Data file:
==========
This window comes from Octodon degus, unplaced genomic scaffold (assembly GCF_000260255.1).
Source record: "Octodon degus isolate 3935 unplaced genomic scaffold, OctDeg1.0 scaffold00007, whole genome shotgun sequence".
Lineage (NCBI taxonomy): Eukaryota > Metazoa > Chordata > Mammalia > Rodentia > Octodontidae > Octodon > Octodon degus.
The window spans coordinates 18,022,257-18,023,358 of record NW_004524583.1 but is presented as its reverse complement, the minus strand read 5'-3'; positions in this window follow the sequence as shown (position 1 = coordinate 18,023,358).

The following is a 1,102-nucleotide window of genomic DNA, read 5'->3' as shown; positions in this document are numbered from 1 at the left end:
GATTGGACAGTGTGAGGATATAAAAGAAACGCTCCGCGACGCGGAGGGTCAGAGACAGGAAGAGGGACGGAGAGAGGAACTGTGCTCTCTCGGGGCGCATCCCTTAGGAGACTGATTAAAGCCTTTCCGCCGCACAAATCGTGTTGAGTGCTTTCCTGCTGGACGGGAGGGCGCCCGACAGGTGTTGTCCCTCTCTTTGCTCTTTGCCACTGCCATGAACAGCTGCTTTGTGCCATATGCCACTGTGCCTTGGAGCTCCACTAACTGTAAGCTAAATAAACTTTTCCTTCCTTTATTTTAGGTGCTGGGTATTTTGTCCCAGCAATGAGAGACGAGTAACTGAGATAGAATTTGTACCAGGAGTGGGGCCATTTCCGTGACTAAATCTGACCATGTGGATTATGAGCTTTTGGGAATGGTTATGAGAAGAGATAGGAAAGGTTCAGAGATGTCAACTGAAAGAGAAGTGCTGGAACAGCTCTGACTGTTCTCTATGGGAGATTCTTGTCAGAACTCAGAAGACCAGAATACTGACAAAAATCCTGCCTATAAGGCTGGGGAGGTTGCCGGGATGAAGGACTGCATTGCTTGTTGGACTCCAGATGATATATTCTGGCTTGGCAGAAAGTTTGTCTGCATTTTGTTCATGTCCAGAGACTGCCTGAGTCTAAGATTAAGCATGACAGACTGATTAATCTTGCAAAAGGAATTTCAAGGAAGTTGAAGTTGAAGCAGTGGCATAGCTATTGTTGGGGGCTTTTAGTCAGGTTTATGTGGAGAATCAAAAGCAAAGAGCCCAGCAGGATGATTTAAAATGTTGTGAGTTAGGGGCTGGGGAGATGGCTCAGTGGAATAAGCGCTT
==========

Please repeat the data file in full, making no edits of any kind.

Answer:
This window comes from Octodon degus, unplaced genomic scaffold (assembly GCF_000260255.1).
Source record: "Octodon degus isolate 3935 unplaced genomic scaffold, OctDeg1.0 scaffold00007, whole genome shotgun sequence".
Lineage (NCBI taxonomy): Eukaryota > Metazoa > Chordata > Mammalia > Rodentia > Octodontidae > Octodon > Octodon degus.
The window spans coordinates 18,022,257-18,023,358 of record NW_004524583.1 but is presented as its reverse complement, the minus strand read 5'-3'; positions in this window follow the sequence as shown (position 1 = coordinate 18,023,358).

The following is a 1,102-nucleotide window of genomic DNA, read 5'->3' as shown; positions in this document are numbered from 1 at the left end:
GATTGGACAGTGTGAGGATATAAAAGAAACGCTCCGCGACGCGGAGGGTCAGAGACAGGAAGAGGGACGGAGAGAGGAACTGTGCTCTCTCGGGGCGCATCCCTTAGGAGACTGATTAAAGCCTTTCCGCCGCACAAATCGTGTTGAGTGCTTTCCTGCTGGACGGGAGGGCGCCCGACAGGTGTTGTCCCTCTCTTTGCTCTTTGCCACTGCCATGAACAGCTGCTTTGTGCCATATGCCACTGTGCCTTGGAGCTCCACTAACTGTAAGCTAAATAAACTTTTCCTTCCTTTATTTTAGGTGCTGGGTATTTTGTCCCAGCAATGAGAGACGAGTAACTGAGATAGAATTTGTACCAGGAGTGGGGCCATTTCCGTGACTAAATCTGACCATGTGGATTATGAGCTTTTGGGAATGGTTATGAGAAGAGATAGGAAAGGTTCAGAGATGTCAACTGAAAGAGAAGTGCTGGAACAGCTCTGACTGTTCTCTATGGGAGATTCTTGTCAGAACTCAGAAGACCAGAATACTGACAAAAATCCTGCCTATAAGGCTGGGGAGGTTGCCGGGATGAAGGACTGCATTGCTTGTTGGACTCCAGATGATATATTCTGGCTTGGCAGAAAGTTTGTCTGCATTTTGTTCATGTCCAGAGACTGCCTGAGTCTAAGATTAAGCATGACAGACTGATTAATCTTGCAAAAGGAATTTCAAGGAAGTTGAAGTTGAAGCAGTGGCATAGCTATTGTTGGGGGCTTTTAGTCAGGTTTATGTGGAGAATCAAAAGCAAAGAGCCCAGCAGGATGATTTAAAATGTTGTGAGTTAGGGGCTGGGGAGATGGCTCAGTGGAATAAGCGCTT